Public Conversations on Teaching Effectiveness and Online Learning
Once again, I’d like to encourage a slight shift in the public conversation around two issues that are dominating the education press: teacher effectiveness and online learning. Both have the potential to be transformational for districts if we are willing to shift the discussions beyond the current contexts.
Teacher Evaluation and Compensation:
We’ve seen many recent examples of states proposing to link teacher pay to student performance. (See “Christie Wants to Grade Teachers,” “In Florida, Push to Link Teacher Pay to Student Performance,” and “O’Malley Proposes Linking Student Performance, Teachers Jobs”) While measuring teacher effectiveness is critical, a single-minded focus on measuring individual performance through test scores alone could have dangerous ramifications. This high stakes approach to individual teacher performance fails to account for a critical driver in student success: teacher collaboration.
The Shift: We know that students soar when teams of teachers combine their expertise and energy to know students well, monitor their progress and intervene to keep them on track. We also know that our most talented teachers have other career options in which they can command higher compensation. Therefore, the evaluation and compensation models that we need must go beyond student performance to include a teacher’s individual responsibilities as well as team contribution. By linking compensation both to student performance and differentiated roles for teachers, districts will free resources to pay the most expert, highest contributors significantly more, sooner in their careers. States and districts can support school leaders to improve teacher and team effectiveness by developing evaluation and information systems that consider a teacher’s strengths and weaknesses, professional support opportunities, and school context along with student test scores. (see our recent Ed Week Commentary and The Teaching Job)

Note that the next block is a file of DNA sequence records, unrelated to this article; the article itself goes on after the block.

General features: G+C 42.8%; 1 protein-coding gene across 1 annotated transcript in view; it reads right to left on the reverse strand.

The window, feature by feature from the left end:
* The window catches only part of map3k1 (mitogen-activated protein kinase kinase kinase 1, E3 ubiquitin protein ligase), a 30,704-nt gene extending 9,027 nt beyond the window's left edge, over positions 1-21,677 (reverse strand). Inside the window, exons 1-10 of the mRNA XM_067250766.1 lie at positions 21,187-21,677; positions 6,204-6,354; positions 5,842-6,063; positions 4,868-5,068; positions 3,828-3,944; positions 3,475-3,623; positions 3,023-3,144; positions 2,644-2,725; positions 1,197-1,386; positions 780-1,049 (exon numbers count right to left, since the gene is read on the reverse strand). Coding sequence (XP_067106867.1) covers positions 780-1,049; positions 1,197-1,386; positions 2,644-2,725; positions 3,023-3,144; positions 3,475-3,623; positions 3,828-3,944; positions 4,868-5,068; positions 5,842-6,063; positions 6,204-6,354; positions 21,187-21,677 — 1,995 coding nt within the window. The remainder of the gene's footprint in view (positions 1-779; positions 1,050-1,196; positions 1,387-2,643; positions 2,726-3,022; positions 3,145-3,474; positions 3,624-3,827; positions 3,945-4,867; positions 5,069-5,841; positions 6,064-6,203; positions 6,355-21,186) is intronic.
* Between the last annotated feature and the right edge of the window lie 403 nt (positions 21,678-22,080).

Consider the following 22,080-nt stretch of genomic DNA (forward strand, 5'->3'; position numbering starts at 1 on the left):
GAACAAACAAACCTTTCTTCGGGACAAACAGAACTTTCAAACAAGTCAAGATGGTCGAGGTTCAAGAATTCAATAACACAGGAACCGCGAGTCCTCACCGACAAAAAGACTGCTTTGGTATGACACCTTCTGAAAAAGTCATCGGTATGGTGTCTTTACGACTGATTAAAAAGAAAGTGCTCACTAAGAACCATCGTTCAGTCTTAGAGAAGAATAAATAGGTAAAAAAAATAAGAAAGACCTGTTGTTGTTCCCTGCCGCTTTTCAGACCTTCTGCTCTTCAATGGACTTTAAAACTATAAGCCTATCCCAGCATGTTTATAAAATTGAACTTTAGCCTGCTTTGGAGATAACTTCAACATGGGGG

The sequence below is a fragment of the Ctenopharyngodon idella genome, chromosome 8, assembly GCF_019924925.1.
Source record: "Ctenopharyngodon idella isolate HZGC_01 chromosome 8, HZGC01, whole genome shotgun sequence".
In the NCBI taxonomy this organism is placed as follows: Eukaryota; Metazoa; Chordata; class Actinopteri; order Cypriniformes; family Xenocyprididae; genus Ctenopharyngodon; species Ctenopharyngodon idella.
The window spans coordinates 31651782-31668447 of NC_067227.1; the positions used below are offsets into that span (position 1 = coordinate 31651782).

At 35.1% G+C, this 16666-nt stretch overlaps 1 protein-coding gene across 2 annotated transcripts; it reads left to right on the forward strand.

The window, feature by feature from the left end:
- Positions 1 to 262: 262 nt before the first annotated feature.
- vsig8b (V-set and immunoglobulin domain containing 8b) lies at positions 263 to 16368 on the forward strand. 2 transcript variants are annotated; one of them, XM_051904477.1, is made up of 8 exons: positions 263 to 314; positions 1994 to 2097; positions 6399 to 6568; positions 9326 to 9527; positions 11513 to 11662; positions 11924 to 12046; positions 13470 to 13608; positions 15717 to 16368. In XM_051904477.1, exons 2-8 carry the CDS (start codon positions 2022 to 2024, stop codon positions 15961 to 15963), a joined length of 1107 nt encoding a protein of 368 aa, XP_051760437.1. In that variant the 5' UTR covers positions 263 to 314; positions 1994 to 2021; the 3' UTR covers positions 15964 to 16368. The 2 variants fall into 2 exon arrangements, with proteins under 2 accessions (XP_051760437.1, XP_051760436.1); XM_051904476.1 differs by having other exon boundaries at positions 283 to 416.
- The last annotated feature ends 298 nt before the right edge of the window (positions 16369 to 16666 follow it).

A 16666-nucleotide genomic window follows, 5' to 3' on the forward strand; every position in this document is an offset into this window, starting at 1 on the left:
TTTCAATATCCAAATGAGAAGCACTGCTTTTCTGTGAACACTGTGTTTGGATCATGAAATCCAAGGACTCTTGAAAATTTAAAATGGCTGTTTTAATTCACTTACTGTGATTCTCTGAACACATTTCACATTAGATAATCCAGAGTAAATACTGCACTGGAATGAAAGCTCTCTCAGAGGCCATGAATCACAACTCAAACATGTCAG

Online Learning: An interesting Ed Week Article, “E-Learning Requirement Could Hurt Idaho Students Without Internet,” shows that to prepare students for the information age, Idaho is making online courses part of student graduation requirements. While other districts admit that this approach is beneficial to students, they complain that they lack the resources to invest in online learning systems. By seeing online learning as an add-on program, these districts miss an opportunity for district transformation.
The Shift: Online learning provides real cost-savings and re-investment potential. By providing whole or portions of courses online, especially lower-enrolled, higher-cost electives, districts can reduce reliance on the one teacher, one class model. The best lecturers become available to all students. Now freed teachers and resources can be redirected toward other instructional priorities. In essence, more is possible with less.